- LAVA (Theatrical Short Film) – Inspired by the isolated beauty of tropical islands and the explosive allure of ocean volcanoes, LAVA is a musical love story that takes place over millions of years.
- Story of the Story – Director Pete Docter talks about the evolution of Inside Out, from the ideas and memories that inspired the story through the hurdles, explorations and experiences that helped shape it into the film it is today.
- Paths to Pixar: The Women of Inside Out – Inside Out filmmakers, from voice actors to animators to production crew, talk about their paths, their goals, the challenges they’ve faced and the lessons they’ve learned along the way
- Mixed Emotions – Inside Out‘s filmmakers talk about how they decided which emotions to focus on in the story and how they went about creating each one’s distinct personality and visual identity
- Mapping the Mind – Inside Out‘s artists take you through the years-long process of designing and creating a world everyone knows, but no one has ever seen – the human mind.
- Our Dads, the Filmmakers – Elie Docter (daughter of director, Pete Docter) and Grace Giacchino (daughter of composer, Michael Giacchino) bring you behind the scenes for an inside look at the making of the film.
- Into the Unknown: The Sound of Inside Out – What is the sound of a memory forming? Sound designer Ren Klyce describes the challenges – and the unique solutions – involved in creating the aural world of Inside Out.
- The Misunderstood Art of Animation Film Editing – Learn more about the crucial role of an animation film editor, who helps take the story from its earliest, most exploratory versions, to the final, polished film you see onscreen.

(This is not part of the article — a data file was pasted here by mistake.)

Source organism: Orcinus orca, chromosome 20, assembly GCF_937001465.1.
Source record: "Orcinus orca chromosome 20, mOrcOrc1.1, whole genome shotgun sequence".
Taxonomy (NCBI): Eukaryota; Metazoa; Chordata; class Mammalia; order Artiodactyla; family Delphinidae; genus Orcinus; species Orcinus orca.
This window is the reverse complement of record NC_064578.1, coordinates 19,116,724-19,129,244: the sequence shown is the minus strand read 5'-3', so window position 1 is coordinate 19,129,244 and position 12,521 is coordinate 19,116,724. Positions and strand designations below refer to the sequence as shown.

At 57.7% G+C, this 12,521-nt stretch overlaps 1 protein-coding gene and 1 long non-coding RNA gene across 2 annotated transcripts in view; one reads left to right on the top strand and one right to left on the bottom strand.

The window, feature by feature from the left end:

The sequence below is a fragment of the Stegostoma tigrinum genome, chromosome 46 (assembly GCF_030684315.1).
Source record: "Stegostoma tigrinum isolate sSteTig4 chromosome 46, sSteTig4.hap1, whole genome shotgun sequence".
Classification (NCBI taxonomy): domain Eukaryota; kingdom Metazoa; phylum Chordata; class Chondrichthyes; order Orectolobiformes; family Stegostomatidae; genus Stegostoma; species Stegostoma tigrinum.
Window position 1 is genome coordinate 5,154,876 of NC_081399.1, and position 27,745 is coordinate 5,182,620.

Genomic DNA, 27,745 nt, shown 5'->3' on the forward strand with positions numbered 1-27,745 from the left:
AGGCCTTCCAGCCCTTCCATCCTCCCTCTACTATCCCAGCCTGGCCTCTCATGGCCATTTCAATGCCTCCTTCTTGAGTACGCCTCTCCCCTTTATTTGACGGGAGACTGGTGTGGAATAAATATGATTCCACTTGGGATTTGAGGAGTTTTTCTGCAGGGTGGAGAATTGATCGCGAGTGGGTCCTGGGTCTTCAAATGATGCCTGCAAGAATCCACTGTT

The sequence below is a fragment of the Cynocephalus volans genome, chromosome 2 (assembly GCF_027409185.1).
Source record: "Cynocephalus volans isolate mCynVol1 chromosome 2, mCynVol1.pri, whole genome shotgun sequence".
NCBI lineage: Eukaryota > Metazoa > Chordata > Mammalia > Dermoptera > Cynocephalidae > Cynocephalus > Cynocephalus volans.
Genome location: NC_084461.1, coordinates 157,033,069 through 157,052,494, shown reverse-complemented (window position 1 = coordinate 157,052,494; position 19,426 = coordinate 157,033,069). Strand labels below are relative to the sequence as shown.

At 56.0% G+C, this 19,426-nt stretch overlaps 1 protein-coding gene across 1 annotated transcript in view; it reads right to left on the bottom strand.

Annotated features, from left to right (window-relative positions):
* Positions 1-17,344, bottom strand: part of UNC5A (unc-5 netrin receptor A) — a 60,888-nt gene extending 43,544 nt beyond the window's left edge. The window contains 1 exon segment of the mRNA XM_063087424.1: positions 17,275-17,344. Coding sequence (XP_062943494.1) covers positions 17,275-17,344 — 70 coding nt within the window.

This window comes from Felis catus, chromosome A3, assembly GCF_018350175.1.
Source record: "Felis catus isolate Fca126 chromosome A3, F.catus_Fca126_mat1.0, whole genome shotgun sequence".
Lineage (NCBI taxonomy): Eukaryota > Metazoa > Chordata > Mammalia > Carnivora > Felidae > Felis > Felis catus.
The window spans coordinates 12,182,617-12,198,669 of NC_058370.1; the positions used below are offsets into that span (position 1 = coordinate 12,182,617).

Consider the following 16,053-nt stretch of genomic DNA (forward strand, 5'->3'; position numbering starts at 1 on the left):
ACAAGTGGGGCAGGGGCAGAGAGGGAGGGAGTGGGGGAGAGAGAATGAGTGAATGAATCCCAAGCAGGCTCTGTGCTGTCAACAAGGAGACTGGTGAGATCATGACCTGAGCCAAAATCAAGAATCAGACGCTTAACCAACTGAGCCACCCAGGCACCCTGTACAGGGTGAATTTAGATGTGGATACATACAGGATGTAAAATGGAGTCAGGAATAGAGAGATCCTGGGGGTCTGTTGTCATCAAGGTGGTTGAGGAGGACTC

- Deleted Scenes
- Riley Grows Up – In this scene from a version of the film where the primary relationship was between Joy and Fear (then named Freddie), the emotions begin to notice a change in Riley.
- Joy’s Decline – Joy’s struggles to make sense of the limitations on Riley’s behavior that seem to be springing up at every turn.
- Misdirection – Joy and Freddie encounter a group of Riley’s “retired” imaginary friends, including an early version of Big Bong.
- Construction – Joy is guided through Riley’s mind by a radical non-conformist, Bing Bong, outraged by the demolition of older areas like Imagination Park.
- Commentary – Commentary includes participation from directors Pete Docter and Ronnie del Carmen, and producer Jonas Rivera.
- Mind Candy – A montage of toolkit and interstitials produced for Inside Out.
- Inside Out Trailers – A collection of domestic and international trailers made for Inside Out.
- Designing Abstract Thought – Inside Out character designer Albert Lozano describes the challenging, exciting and appropriately nonlinear process of designing the films “Abstract Thought” sequence.
- Deleted Scenes
- Joy Alone – Pursuing a lost memory underneath the ocean, Joy is given a chance to fulfill her heart’s desire.
- Imagination Park – Joy is chased through a reactivated Imagination Park by an antagonistic Freddie.
Blu-ray and DVD Specifications
FEATURE RUN TIME: Approximately 94 min.
RATING: Feature Film: PG in U.S.A.
ASPECT RATIO: Blu-ray Feature Film = 1080p High Definition / 2.39:1; DVD Feature Film = 2.39:1
AUDIO: Blu-ray = 7.1 DTS; DVD = 5.1 Dolby
LANGUAGES: English, French, and Spanish
SUBTITLES: English SDH, French, and Spanish